Why the Blue Jays should carry an extra position player for the Wild Card Series

It’s time to set the Blue Jays 26-man roster for the American League wild card series. Here’s why the Blue Jays should carry an extra position player and only 12 pitchers.
Boston Red Sox v Toronto Blue Jays
Boston Red Sox v Toronto Blue Jays / Mark Blinch/GettyImages

Despite the summer-like weather in Toronto, October baseball is here. The Blue Jays are headed back to the postseason after the Seattle Mariners were eliminated Saturday night. For the third time since the 2020 season, the Blue Jays are headed to a wild card series for a chance to advance to the ALDS.

Teams are allowed to submit a 26-man roster of postseason eligible players ahead of each playoff round. As per MLB, “any player who is on the 40-man roster or 60-day injured list as of 11:59 p.m. ET on Aug. 31 is eligible for the postseason.” MLB rules also allow teams to “carry extra players through the postseason in the event of injuries, and those players, as well as players on the injured list, can be in the dugout during games.’

Teams are also limited to carrying a maximum of 13 pitchers on a 26-man roster in the postseason. Which means that the Blue Jays could conceivably carry only 12 pitchers, and instead carry an extra position player. In fact, the Tampa Bay Rays had 14 position players and 12 pitchers on their 2022 ALWC roster, as did the Cleveland Guardians and Seattle Mariners. Toronto was the only ALWC team to carry 13 pitchers and 13 position players last year.

Wild card games will start on Tuesday, October 3rd. The Blue Jays will face off against the Twins in Minneapolis in a best-of-three series.

Why the Jays need an extra position player for the ALWC

In such a short series, the Blue Jays rotation is already lined up. Ace Kevin Gausman (31 starts, 185.0 innings pitched), will start game one; Hound Chris Bassitt (33 starts, 200.0 IP) will start game two; and, if necessary, ‘La Makina’ Jose Berríos (32 starts, 189.2 IP) will start game three. That should come as no surprise to anyone, with regular season starter Yusei Kikuchi moving to the bullpen as a power lefty and Hyun-Jin Ryu likely to be left off the wild card roster.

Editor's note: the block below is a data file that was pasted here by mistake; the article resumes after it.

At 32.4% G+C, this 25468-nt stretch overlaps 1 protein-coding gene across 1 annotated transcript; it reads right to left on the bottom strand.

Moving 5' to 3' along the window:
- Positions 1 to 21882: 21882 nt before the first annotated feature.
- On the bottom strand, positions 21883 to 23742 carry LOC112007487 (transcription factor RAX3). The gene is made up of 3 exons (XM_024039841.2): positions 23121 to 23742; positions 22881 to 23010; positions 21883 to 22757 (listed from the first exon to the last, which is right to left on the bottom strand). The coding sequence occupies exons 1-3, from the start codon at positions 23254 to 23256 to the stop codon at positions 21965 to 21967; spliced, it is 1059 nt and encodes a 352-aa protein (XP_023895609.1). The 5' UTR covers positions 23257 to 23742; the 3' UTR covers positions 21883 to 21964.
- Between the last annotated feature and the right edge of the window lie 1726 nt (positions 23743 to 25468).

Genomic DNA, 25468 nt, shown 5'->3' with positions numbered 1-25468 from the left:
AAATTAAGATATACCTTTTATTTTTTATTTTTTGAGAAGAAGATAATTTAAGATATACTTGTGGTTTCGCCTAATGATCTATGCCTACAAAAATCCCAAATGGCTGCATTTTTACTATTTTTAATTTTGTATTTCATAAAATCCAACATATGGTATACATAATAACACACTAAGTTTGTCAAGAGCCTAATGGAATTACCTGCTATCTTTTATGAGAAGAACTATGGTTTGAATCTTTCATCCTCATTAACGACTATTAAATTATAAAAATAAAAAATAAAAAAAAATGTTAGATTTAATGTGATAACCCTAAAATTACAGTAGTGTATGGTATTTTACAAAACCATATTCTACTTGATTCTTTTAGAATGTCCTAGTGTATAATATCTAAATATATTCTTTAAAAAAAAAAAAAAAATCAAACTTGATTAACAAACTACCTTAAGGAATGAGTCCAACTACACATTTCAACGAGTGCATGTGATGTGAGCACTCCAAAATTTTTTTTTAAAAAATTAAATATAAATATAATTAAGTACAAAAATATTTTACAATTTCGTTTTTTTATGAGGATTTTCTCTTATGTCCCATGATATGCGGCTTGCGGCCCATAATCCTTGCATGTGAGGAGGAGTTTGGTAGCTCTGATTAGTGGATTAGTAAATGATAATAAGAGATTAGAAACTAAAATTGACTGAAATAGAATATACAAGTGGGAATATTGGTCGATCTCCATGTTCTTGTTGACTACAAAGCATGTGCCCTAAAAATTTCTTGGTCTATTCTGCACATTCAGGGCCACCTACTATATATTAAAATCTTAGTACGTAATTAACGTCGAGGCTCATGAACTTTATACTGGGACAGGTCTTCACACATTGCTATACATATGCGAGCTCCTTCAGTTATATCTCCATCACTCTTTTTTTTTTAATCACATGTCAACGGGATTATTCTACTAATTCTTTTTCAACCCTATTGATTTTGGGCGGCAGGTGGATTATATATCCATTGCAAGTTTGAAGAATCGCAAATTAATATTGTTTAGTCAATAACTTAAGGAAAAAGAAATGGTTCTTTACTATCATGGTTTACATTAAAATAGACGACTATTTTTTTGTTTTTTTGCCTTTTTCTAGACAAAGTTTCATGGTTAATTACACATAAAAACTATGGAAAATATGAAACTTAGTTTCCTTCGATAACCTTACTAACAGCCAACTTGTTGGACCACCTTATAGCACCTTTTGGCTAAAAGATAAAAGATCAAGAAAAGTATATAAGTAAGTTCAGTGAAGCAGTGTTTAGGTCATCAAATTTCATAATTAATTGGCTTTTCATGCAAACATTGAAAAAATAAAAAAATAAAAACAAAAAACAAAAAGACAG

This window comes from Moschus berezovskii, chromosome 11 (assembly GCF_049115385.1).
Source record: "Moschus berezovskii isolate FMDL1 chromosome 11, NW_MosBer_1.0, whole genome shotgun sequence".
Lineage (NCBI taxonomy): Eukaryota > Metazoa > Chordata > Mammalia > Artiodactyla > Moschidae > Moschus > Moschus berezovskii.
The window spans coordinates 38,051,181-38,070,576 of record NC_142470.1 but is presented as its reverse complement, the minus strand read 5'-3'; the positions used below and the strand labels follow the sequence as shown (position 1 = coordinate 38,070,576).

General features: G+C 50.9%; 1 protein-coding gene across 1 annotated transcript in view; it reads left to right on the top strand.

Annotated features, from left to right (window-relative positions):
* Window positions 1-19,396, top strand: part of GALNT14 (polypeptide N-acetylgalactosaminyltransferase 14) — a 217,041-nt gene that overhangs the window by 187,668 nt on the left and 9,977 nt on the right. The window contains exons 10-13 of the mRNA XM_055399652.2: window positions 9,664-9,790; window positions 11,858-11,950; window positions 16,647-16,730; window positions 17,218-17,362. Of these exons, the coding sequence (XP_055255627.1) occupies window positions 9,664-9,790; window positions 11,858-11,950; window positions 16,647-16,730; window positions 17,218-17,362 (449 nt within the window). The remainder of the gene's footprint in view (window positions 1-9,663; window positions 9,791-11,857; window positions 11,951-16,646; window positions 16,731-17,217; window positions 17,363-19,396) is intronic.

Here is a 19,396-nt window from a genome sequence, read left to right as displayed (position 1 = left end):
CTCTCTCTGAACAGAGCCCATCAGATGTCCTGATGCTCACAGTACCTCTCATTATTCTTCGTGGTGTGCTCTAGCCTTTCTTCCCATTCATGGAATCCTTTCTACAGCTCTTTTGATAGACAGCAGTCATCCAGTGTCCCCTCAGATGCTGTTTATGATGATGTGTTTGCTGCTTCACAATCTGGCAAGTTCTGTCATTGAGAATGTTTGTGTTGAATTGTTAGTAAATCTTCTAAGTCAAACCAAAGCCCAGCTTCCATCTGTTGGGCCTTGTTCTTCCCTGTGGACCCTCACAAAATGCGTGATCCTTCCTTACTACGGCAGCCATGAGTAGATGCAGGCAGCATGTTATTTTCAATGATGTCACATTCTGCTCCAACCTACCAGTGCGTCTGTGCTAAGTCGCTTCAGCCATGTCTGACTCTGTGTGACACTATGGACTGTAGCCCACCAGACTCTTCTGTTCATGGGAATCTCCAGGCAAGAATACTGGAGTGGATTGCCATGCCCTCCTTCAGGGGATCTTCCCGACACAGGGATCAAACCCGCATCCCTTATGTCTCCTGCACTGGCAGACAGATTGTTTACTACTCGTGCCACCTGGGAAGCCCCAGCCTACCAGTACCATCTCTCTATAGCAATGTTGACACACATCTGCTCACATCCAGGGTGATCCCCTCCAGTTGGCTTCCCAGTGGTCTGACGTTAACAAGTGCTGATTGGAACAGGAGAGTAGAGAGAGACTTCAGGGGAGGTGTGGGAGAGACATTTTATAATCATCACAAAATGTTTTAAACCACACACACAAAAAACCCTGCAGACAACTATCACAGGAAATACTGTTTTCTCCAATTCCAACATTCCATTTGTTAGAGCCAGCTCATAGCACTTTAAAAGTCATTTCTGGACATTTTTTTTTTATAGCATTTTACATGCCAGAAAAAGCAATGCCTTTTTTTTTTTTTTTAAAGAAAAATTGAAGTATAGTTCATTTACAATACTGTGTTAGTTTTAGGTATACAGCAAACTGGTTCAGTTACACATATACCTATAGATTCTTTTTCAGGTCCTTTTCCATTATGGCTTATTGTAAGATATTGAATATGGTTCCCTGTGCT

With no off days in the series, the Blue Jays front office will have to weigh what is likely more valuable to the team’s playoff roster: another reliever or a utility player on the bench? Given their playoff rotation is compromised of three guys who all finished in the top 20 of innings pitched in 2023, that ability to eat innings points to greater value from carrying an extra position player.

Assuming an extra reliever isn’t needed, what would help manager John Schneider in late game situations in terms of an extra bench bat or role player? Given catcher Alejandro Kirk is one of the slowest base runners in baseball, with an average sprint speed of 23.7 feet/second ranking him 554th in MLB (only 2nd percentile), arguably a pinch runner might be needed with the Jays trying to manufacture runs late in a playoff game.

What Kirk can do is make contact. He only struck out on 10.7% of his plate appearances this year, and only 12.8% of his swings didn’t make contact with the ball. While that contact did lead to 21 grounded into double plays (GIDP), tied for 8th most in MLB, it also placed Kirk in the elite 99th percentile on whiff rate percentage, and 98th percentile on strikeout rate percentage.

Given the bulk of Kirk’s plate appearances come with him batting 6th or 7th in the order, if he’s able to get on base late in a close game, the importance of scoring that runner will be extra important. While the Jays included a third catcher in rookie Gabriel Moreno in last year’s AL wild card series, they’ll likely only have Kirk and Tyler Heineman this year, with Daulton Varsho serving as the emergency catcher. Danny Jansen is still on the 10-day injured list with a right middle finger fracture that he had surgery on in early September; it’s unclear if he’ll be available for the postseason.

Luckily the Jays have a 2023 version of Dalton Pompey, who stole four bases for the Blue Jays in the 2015 postseason. Recent call-up Cam Eden stole 53 bases in 57 attempts this year with the Triple-A Buffalo Bisons after stealing 32 bags for the AA New Hampshire Fisher Cats last season. He was called up to the MLB team on September 20th. While he only has one hit in five MLB at-bats, he did score a run after coming on as a pinch runner for Santiago Espinal against Tampa Bay on September 23rd. His speed is a key skill; it could be a difference maker in a high leverage situation this October.

Hopefully the Jays front office realizes that having a pinch runner like Cam Eden available will help John Schneider make better in-game decisions in the wild card series this week. Let’s go Blue Jays!